# New Cosmography

First section of Cosmography

**Problem 1**

problem id: cs-1

Using the cosmographic parameters introduced above, expand the scale factor into a Taylor series in time.

We can write the scale factor in terms of the present time cosmographic parameters: \[a(t)\sim 1+H_{0} \Delta t-\frac{1}{2} q_{0} H_{0}^{2} \Delta t^{2} +\frac{1}{6} j_{0} H_{0}^{3} \Delta t^{3} +\frac{1}{24} s_{0} H_{0}^{4} \Delta t^{4} +120l_{0} H_{0}^{5} \Delta t^{5} \] This decomposition describes evolution of the Universe on the time interval $\Delta t$ directly through the measurable cosmographic parameters. Each of them describes certain characteristic of the evolution. In particular, the sign of deceleration parameter $q$ indicates whether the dynamics is accelerated or decelerated. In other words, a positive\textbf{ }acceleration parameter indicates that standard gravity predominates over the other species, whereas a negative sign\textbf{ }provides a repulsive e\textbf{ff}ect which overcomes the standard attraction due to gravity. Evolution of the deceleration parameter is described by the jerk parameter $j$. In particular, a positive jerk parameter would\textbf{ }indicate that there exists a transition time when the Universe modifies its expansion. In the vicinity of this transition the modulus of deceleration parameters tends to zero and then changes its sign\textbf{. }The two terms, i.e., $q$ and $j$ fix the local dynamics, but they may be not sufficient to remove the degeneration between different cosmological models and one will need higher terms of the decomposition.

**Problem 2**

problem id: cs-2

Using the cosmographic parameters, expand the redshift into a Taylor series in time.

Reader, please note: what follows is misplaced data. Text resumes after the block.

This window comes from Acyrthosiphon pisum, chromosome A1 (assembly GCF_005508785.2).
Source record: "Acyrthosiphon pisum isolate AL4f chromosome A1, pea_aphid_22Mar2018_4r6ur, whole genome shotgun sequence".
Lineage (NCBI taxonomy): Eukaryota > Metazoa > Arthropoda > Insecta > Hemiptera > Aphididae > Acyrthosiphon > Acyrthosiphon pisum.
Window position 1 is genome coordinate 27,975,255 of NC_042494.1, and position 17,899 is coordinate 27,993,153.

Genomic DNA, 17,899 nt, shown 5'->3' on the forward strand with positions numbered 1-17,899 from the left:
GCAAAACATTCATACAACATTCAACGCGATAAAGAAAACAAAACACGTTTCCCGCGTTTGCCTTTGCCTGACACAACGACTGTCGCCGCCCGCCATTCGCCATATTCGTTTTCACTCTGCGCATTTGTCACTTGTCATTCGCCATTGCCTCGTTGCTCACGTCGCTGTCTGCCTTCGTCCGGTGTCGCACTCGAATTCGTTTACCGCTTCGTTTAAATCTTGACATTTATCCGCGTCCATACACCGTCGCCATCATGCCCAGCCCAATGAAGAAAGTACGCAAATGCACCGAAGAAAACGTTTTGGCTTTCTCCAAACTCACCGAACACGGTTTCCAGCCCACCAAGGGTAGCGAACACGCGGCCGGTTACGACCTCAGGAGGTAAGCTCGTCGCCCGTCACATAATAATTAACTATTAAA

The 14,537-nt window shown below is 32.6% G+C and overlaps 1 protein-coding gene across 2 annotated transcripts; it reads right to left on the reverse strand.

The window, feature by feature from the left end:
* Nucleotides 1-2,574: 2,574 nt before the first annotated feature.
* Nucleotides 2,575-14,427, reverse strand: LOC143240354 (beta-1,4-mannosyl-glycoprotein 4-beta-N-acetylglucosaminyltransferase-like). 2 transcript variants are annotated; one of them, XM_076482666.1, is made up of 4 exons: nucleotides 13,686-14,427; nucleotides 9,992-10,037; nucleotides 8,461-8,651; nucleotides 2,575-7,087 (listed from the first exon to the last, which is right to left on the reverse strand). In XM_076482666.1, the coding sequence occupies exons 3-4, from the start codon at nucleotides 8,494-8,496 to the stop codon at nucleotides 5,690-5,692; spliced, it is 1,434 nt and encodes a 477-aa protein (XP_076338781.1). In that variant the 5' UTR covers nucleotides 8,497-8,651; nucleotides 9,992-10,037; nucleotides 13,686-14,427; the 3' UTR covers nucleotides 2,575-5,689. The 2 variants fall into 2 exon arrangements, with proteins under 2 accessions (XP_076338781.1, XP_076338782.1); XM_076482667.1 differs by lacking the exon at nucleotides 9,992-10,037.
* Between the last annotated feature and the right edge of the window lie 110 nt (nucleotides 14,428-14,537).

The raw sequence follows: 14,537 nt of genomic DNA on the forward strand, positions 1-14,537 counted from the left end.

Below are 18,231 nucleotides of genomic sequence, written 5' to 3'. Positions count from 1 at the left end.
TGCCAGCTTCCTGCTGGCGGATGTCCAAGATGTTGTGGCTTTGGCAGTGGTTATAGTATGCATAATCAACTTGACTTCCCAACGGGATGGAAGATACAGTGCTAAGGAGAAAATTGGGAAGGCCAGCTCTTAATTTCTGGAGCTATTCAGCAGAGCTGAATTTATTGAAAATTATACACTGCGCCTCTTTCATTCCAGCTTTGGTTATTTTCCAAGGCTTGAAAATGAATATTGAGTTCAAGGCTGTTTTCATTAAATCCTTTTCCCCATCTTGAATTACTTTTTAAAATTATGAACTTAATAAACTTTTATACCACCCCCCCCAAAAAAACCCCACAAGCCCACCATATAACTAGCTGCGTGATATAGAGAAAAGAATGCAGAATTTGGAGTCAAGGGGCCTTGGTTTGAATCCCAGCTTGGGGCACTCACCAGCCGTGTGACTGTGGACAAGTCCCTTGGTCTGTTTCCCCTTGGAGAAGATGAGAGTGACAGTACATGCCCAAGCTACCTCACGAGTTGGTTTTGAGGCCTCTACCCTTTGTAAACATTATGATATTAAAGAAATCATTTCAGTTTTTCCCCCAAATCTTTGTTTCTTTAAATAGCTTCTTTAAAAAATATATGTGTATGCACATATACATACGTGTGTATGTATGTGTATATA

\[\begin{array}{l} {1+z=\left[\begin{array}{cc} {} & {1+H_{0} (t-t_{0} )-\frac{1}{2} q_{0} H_{0}^{2} (t-t_{0} )^{2} +\frac{1}{3!} j_{0} H_{0}^{3} \left(t-t_{0} \right)^{3} +\frac{1}{4!} s_{0} H_{0}^{4} \left(t-t_{0} \right)^{4} } \\ {} & {+\frac{1}{5!} l_{0} H_{0}^{5} \left(t-t_{0} \right)^{5} \; +{\rm O}\left(\left(t-t_{0} \right)^{6} \right)} \\ {} & {} \end{array}\right]^{-1} ;} \\ {z=H_{0} (t_{0} -t)+\left(1+\frac{q_{0} }{2} \right)H_{0}^{2} (t-t_{0} )^{2} +\cdots .} \end{array}\]

**Problem 3**

problem id: cs-3

What is the reason for the statement that the cosmological parameters are model-independent?

The cosmographic parameters are model-independent quantities for the simple reason: these parameters are not functions of the EoS parameters $w$ or $w_{i} $ of the cosmic fluid filling the Universe in a concrete model.

**Problem 4**

problem id: cs-4

Obtain the following relations between the deceleration parameter and Hubble's parameter $$q(t)=\frac{d}{dt}(\frac{1}{H})-1;\,\,q(z)=\frac{1+z}{H}\frac{dH}{dz}-1;\,\,q(z)=\frac{d\ln H}{dz}(1+z)-1.$$

**Problem 5**

problem id: cs-5

Show that the deceleration parameter can be defined by the relation \[q=-\frac{d\dot{a}}{Hda} \]

\[q=-\frac{d\dot{a}}{Hda} =-\frac{\ddot{a}dt}{Hda} =-\frac{\ddot{a}}{aH^{2} } .\] It corresponds to the standard definition of the deceleration parameter \[q-\frac{\ddot{a}}{aH^{2} } .\]

**Problem 6**

problem id: cs-6

Classify models of Universe basing on the two cosmographic parameters -- the Hubble parameter and the deceleration parameter.

When the rate of expansion never changes, and $\dot{a}$ is constant, the scaling factor is proportional to time $t$ , and the deceleration term is zero. When the Hubble term is constant, the deceleration term $q$ is also constant and equal to $\mathrm{-}$1, as in the de Sitter and steady-state Universes. In most models of Universes the deceleration term changes in time. One can classify models of Universe on the basis of time dependence of the two parameters. All models can be characterized by whether they expand or contract, and accelerate or decelerate:

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